Collaborative Works Festival showcases the mighty force of art songs
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Art songs — classical settings of famous and not-so-famous poems — conjure evocative worlds and can pack a surprising emotional punch. But these intimate, sometimes inward-looking vocal miniatures can be a tough sell in a 21st-century world of fast clicks and short attention spans, and they have disappeared from many classical presenters’ line-ups in recent decades.
To help preserve and promote this vulnerable musical form, pianists Nicholas Hutchinson and Shannon McGinnis joined forces with tenor Nicholas Phan in 2010 to form the Collaborative Arts Institute of Chicago — one of the few such organizations in the country. While not ignoring classic art songs by composers like Franz Schubert or Gabriel Fauré, it puts an emphasis on lesser-known and newer works.
Collaborative Works Festival
—7 p.m. Sept. 5, Poetry Foundation, 61 W. Superior (free);
—7:30 p.m. Sept. 6, Ganz Hall, Roosevelt University, 430 S. Michigan ($35)
—7:30 p.m. Sept. 8, Ruth Page Center for the Arts, 1016 N. Dearborn ($35)
The institute’s most prominent undertaking each year is its Collaborative Works Festival, which returns Sept. 5-8 for its seventh year to venues across the city. This year’s three programs focus on sets of arts songs that have an inter-connected narrative.
“Something that astounds me about songs,” Phan said, “is that they are these seemingly miniature, simple things — just a piano and a singer most often. It’s small forces, and it seems so innocuous. But songs have this really amazing potential to unlock giant emotional worlds and epic narratives at times.
“You don’t always need a 3,000-seat hall with sets, costumes and a full orchestra in order to get the point across and immerse an audience member in something that is transformative and really powerful.”
The centerpiece of the festival is the Sept. 5 Midwest premiere of “Songs from the Operas,” by Missy Mazzoli. The internationally recognized New York composer was named in June as the Chicago Symphony Orchestra’s new Mead Composer-in-Residence.
During her two-year tenure, Mazzoli, 37, will curate the repertoire for MusicNOW, a four-concert new-music series under the symphony’s auspices, and provide artistic guidance for the orchestra’s contemporary commissions and programming. The appointment also includes commissions for a work to be premiered by the orchestra in 2019-20 and a second for MusicNOW.
“Songs from the Operas,” which the Collaborative Arts Institute co-commissioned with the Laguna Beach Music Festival, consists of three arias excerpted from Mazzoli’s most recent operas — and “Breaking the Waves” and “Proving Up.”
The idea came from Phan, who served as Laguna Beach’s guest artistic director in February. He has long been a fan of Mazzoli’s music and was “so blown away” by “Breaking the Waves” (an adaptation of the Lars von Trier movie) which the Opera Company of Philadelphia premiered in 2016. The tenor thought it might make sense to shift some of her arias from the opera stage to the concert hall, and Mazzoli concurred.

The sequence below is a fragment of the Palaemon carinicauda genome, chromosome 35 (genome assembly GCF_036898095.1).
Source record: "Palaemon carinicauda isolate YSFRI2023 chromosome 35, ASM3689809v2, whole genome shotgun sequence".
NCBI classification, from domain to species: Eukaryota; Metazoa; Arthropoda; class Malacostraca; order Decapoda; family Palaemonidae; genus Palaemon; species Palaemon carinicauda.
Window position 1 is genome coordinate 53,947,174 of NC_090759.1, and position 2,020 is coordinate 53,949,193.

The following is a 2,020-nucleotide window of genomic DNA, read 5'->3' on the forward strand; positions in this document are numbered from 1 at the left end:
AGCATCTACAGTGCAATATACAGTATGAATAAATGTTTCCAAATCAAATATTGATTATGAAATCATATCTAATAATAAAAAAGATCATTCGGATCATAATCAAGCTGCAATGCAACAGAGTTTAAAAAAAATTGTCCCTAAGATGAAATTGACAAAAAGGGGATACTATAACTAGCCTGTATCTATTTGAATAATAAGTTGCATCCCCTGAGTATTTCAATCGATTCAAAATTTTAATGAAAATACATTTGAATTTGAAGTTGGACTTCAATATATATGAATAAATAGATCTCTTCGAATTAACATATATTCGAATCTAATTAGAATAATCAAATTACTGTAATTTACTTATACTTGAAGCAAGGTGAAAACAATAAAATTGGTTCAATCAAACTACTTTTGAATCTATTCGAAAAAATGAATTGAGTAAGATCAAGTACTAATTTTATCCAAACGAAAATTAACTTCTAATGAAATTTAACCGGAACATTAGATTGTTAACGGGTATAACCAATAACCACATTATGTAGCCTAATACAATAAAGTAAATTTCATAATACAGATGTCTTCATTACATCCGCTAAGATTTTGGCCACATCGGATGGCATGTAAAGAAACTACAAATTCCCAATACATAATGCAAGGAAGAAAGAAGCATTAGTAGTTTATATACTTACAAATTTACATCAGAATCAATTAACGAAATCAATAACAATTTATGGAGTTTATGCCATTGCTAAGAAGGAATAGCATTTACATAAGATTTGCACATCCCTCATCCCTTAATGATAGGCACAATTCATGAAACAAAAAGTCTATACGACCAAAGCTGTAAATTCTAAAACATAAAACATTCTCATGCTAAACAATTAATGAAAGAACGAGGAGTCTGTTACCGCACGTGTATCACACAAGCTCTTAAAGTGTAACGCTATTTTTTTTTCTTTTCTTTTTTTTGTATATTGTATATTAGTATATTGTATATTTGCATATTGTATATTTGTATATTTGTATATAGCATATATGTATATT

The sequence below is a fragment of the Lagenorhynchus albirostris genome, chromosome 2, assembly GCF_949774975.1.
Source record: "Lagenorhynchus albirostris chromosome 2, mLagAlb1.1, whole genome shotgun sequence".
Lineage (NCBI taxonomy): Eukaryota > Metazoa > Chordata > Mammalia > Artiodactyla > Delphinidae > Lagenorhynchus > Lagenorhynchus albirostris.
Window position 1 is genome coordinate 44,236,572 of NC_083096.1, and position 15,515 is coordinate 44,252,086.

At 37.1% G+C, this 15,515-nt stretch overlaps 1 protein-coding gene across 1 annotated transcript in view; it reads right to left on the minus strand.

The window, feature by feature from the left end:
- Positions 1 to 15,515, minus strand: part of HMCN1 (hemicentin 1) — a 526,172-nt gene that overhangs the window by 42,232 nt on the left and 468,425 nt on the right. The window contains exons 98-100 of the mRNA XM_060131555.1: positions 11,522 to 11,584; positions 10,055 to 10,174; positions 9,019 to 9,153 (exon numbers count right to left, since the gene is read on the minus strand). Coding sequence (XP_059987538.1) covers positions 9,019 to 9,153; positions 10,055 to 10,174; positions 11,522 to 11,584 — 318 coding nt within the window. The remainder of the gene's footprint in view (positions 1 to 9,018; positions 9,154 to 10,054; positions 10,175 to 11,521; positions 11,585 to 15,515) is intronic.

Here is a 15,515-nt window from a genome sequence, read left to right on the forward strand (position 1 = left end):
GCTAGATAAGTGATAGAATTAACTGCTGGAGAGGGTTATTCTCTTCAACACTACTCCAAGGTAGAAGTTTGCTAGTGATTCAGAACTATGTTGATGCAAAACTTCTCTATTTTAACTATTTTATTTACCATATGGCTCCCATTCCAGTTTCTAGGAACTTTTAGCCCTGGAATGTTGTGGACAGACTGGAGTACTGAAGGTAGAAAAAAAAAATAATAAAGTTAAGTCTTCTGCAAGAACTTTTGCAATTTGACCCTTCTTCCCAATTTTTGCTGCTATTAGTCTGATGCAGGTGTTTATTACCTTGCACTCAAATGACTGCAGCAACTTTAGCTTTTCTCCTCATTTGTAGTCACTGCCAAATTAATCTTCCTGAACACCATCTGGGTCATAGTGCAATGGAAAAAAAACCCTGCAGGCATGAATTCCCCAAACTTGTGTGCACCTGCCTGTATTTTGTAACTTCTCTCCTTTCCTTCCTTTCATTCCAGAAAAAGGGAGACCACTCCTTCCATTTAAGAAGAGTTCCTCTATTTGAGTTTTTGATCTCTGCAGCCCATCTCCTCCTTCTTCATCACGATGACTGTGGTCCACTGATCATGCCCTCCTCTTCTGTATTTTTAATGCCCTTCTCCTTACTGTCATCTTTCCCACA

“These arias are true arias in that they are little moments frozen in time,” Mazzoli said, “and I don’t think you need all the context of the opera. It’s very powerful if you have that, but I also think they work on their own.”
Because two of Mazzoli’s arias are about a boy going on a journey, Phan packaged them on a program with two other voyage-related works: Ralph Vaughan Williams’ settings of Robert Louis Stevenson poems, “Songs of Travel,” and Gustav Mahler’s iconic “Songs of a Wayfarer.”
The festival’s other programs will be:
— Sept. 6: Johannes Brahms’ “Die schöne Magelone.” This concert-length work is the famed 19th-century composer’s only narrative song cycle, and it is often overshadowed by similar works by Schubert and Robert Schumann. “It’s just beautiful music,” Phan said, “and it’s just not done enough. I’m really excited that we’re going to give it an outing in Chicago.”
— Sept. 8: This program pairs two 20th-century masterworks – Arnold Schoenberg’s rarely heard song cycle, “The Book of the Hanging Gardens,” and Leoš Janáček’s “The Diary of One Who Disappeared.” The latter, the story of a farmer boy who falls in love with a mysterious gypsy girl, will be accompanied by video projections created by Los Angeles designer Hana Kim.
In addition to the McGinnis and Phan, the festival will feature a range of guest artists, including mezzo-soprano Jennifer Johnson Cano, a Metropolitan Opera regular, and pianist Craig Terry, music director for the Ryan Opera Center, Lyric Opera of Chicago’s artist-development program.
The performers try to be direct and informal, and each concert is followed by a reception, where ticketholders can meet the artists and ask questions about anything they might not understand. To anyone who has never experienced art song or who might feel intimidated by it, Phan has one simple plea: give the Collaborative Works Festival a chance.
“Our mission,” Phan said, “is to make converts of those people and help people get over the many hurdles that can be barriers between them and the ability to enjoy the music.”
Kyle MacMillan is a local freelance writer.